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The steering law in human–computer interaction and ergonomics is a predictive model of human movement that describes the time required to navigate, or steer, through a 2-dimensional tunnel. The tunnel can be thought of as a path or trajectory on a plane that has an associated thickness or width, where the width can vary along the tunnel. The goal of a steering task is to navigate from one end of the tunnel to the other as quickly as possible, without touching the boundaries of the tunnel. A real world example that approximates this task is driving a car down a road that may have twists and turns, where the car must navigate the road as quickly as possible without touching the sides of the road. The steering law predicts both the instantaneous speed at which we may navigate the tunnel, and the total time required to navigate the entire tunnel.

The steering law has been independently discovered and studied three times (Rashevsky, 1959; Drury, 1971; Accot and Zhai, 1997). Its most recent discovery has been within the human–computer interaction community, which has resulted in the most general mathematical formulation of the law.

The steering law in human–computer interactionEdit

Within human–computer interaction, the law was rediscovered by Johnny Accot and Shumin Zhai, who mathematically derived it in a novel way from Fitts's law using integral calculus, experimentally verified it for a class of tasks, and developed the most general mathematical statement of it. Some researchers within this community have sometimes referred to the law as the Accot–Zhai steering law or Accot's law (Accot is pronounced ah-cot in English and ah-koh in French). In this context, the steering law is a predictive model of human movement, concerning the speed and total time with which a user may steer a pointing device (such as a mouse or stylus) through a 2D tunnel presented on a screen (i.e. with a bird's eye view of the tunnel), where the user must travel from one end of the path to the other as quickly as possible, while staying within the confines of the path. One potential practical application of this law is in modelling a user's performance in navigating a hierarchical cascading menu.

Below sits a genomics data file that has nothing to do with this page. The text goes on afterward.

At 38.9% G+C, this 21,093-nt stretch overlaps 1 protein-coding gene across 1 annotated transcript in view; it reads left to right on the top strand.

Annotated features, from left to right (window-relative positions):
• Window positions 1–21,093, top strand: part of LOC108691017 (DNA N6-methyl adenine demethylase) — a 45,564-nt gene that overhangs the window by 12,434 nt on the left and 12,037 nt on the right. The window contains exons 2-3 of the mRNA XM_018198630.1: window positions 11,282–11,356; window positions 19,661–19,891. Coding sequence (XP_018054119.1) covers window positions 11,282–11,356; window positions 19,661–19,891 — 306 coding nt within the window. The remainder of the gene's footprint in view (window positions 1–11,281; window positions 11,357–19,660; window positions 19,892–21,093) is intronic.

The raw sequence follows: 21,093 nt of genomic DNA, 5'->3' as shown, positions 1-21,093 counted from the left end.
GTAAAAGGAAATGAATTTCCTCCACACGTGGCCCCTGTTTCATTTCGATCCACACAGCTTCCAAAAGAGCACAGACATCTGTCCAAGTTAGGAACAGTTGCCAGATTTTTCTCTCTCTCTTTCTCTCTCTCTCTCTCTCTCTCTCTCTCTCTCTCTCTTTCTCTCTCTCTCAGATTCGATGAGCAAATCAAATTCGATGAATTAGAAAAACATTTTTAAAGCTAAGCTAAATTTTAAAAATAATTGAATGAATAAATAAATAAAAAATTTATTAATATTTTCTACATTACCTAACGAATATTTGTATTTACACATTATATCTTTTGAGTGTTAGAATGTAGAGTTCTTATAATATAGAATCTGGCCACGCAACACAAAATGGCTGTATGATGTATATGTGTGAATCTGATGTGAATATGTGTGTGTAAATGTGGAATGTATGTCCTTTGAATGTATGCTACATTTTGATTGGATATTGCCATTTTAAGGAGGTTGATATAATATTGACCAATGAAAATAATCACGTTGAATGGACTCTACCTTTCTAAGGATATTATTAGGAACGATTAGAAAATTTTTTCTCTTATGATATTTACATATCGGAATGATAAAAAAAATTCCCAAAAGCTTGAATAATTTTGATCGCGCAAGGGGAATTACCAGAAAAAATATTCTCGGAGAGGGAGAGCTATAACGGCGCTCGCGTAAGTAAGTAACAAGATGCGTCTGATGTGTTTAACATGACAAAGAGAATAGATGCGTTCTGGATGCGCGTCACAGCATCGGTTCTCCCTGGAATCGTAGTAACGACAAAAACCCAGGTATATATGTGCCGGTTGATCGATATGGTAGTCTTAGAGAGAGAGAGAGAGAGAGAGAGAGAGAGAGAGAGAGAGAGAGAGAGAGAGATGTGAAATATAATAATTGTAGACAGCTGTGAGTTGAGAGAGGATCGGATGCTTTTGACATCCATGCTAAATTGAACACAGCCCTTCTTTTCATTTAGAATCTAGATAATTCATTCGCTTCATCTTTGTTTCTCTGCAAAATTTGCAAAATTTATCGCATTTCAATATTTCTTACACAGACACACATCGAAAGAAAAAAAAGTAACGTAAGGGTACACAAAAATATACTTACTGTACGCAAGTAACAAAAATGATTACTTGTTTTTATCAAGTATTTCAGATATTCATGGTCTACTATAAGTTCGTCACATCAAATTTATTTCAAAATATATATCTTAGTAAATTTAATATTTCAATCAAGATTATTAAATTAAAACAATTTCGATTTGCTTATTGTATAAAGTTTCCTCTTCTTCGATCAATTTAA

Many researchers in human–computer interaction, including Accot himself, find it surprising or even amazing that the steering law model predicts performance as well as it does, given the almost purely mathematical way in which it was derived. Some consider this a testament to the robustness of Fitts's law.

In its general form, the steering law can be expressed as

T=a + b \int_{C} \frac{ds}{W(s)}

where T is the average time to navigate through the path, C is the path parameterized by s, W(s) is the width of the path at s, and a and b are experimentally fitted constants. In general, the path may have a complicated curvilinear shape (such as a spiral) with variable thickness W(s).

Simpler paths allow for mathematical simplifications of the general form of the law. For example, if the path is a straight tunnel of constant width W, the equation reduces to